Why We Can Sense If It's About To Rain

You don't always need to look at a weather report to know when it's going to rain. Obviously if the sun disappears and the sky darkens, that's a pretty clear sign that the heavens are about to open. But some people actually feel the rain approaching. According to Jaspal Singh, MD, and co-director of the Weill Cornell Medicine Center for Comprehensive Spine Care, our bodies can predict changes in weather thanks to barometric pressure, "AKA the weight of the atmosphere" (via the New York Times).

On sunny days, normal and high bouts of barometric pressure keep the body from expanding, "but when the weather is gloomy (think dampness, rain, snow), the pressure drops, thereby making your body expand." This is why those with joint conditions like arthritis can often tell rain is about to come as the body expanding can "cause jostling among your joints, leading to discomfort, aches, and pains."

But it's not just the barometric pressure that can be an indicator for rainy weather. Even before a storm arrives, some may notice a distinct, earthy aroma wafting around the air. But what is it, and why can you only smell it before – and just after – it rains?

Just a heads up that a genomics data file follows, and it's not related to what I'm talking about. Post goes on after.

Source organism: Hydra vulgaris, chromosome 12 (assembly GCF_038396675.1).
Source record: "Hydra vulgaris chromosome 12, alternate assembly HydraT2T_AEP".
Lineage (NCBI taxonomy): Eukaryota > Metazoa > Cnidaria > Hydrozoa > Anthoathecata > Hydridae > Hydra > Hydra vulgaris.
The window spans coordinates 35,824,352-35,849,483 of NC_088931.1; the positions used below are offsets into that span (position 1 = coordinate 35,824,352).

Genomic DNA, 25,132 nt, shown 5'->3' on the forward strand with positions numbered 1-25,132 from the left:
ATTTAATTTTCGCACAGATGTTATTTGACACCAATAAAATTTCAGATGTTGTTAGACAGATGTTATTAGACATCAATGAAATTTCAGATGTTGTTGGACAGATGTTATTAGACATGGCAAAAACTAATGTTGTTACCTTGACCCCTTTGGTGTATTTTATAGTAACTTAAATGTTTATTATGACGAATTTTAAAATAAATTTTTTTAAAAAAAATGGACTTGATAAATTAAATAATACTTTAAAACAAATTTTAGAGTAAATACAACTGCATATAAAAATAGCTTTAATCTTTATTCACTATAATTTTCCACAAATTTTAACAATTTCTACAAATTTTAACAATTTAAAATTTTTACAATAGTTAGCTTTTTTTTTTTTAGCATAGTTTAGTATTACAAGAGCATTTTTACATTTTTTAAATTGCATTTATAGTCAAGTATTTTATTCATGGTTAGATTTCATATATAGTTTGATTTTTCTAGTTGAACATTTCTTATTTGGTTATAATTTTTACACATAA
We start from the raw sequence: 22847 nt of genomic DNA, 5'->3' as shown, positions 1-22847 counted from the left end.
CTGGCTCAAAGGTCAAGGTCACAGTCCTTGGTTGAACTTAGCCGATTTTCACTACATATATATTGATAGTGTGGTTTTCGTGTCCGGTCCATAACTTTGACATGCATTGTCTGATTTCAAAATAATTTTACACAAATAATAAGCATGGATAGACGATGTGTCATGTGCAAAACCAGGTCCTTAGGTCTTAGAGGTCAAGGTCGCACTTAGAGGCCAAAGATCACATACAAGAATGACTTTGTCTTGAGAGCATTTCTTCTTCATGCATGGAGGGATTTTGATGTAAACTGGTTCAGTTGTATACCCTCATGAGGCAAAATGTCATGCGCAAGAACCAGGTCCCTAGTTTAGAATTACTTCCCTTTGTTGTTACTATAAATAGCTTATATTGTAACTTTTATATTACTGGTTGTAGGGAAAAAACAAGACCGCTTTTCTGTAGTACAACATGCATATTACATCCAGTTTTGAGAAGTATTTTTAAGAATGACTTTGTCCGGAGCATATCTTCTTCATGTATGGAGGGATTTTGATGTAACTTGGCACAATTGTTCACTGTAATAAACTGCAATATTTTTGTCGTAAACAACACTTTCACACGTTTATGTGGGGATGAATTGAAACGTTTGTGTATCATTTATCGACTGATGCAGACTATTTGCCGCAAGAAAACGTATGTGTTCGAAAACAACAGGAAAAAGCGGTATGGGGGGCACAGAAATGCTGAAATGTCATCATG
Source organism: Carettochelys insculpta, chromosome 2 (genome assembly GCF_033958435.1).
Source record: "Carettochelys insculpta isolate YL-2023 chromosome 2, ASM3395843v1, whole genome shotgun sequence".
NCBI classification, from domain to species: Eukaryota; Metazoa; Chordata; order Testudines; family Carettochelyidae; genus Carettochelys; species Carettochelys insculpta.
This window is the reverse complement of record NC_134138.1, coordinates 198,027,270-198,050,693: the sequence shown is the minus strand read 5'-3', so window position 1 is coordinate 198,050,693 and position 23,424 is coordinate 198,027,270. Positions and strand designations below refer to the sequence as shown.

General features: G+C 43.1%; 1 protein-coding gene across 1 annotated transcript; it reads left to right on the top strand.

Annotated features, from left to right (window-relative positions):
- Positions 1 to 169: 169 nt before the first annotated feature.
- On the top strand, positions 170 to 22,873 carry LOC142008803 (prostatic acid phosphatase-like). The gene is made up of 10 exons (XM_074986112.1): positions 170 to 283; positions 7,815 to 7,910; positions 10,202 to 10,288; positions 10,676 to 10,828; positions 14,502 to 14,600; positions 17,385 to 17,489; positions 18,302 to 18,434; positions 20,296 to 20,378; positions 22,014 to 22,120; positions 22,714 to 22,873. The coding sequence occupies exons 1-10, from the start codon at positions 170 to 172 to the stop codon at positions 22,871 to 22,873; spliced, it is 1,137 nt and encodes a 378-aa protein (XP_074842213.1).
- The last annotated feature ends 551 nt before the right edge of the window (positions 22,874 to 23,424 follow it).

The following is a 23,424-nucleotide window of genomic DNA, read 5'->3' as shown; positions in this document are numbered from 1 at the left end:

It's all down to a combination of specific chemicals that humans are really sensitive to

Before the rain starts, you'll notice a "sweet, pungent" smell according to Scientific American, which happens to be the "sharp, fresh aroma of ozone" which is formed by oxygen. This is then followed by the chemical petrichor, which is the scent you'll be most familiar with.

First described in 1964 by Australian mineralogists Isabel Joy Bear and R. G. Thomas, petrichor occurs when airborne molecules like actinobacteria (via Earth Sky) "from decomposing plant or animal matter become attached to mineral or clay surfaces." Just before rain arrives, a bout of humidity in the air moistens the ground which releases the actinobacteria, as well as the byproduct geosmin which contributes heavily to the familiar scent. As geosmin is a type of alcohol, its smell "is especially noticeable to people at extremely low levels," according to Earth Sky.

When raindrops fall and disrupt the soil, the petrichor and geosmin can splatter into tinier particles as an aerosol. Enough of these particles can result in these chemicals traveling downwind, resulting in people smelling the rain before it even arrives. As Professor Mark Buttner, head of molecular microbiology at the John Innes Centre told BBC News, "Lots of animals are sensitive [to these chemicals] but humans are extremely sensitive," resulting in this almost superhuman ability to predict the weather.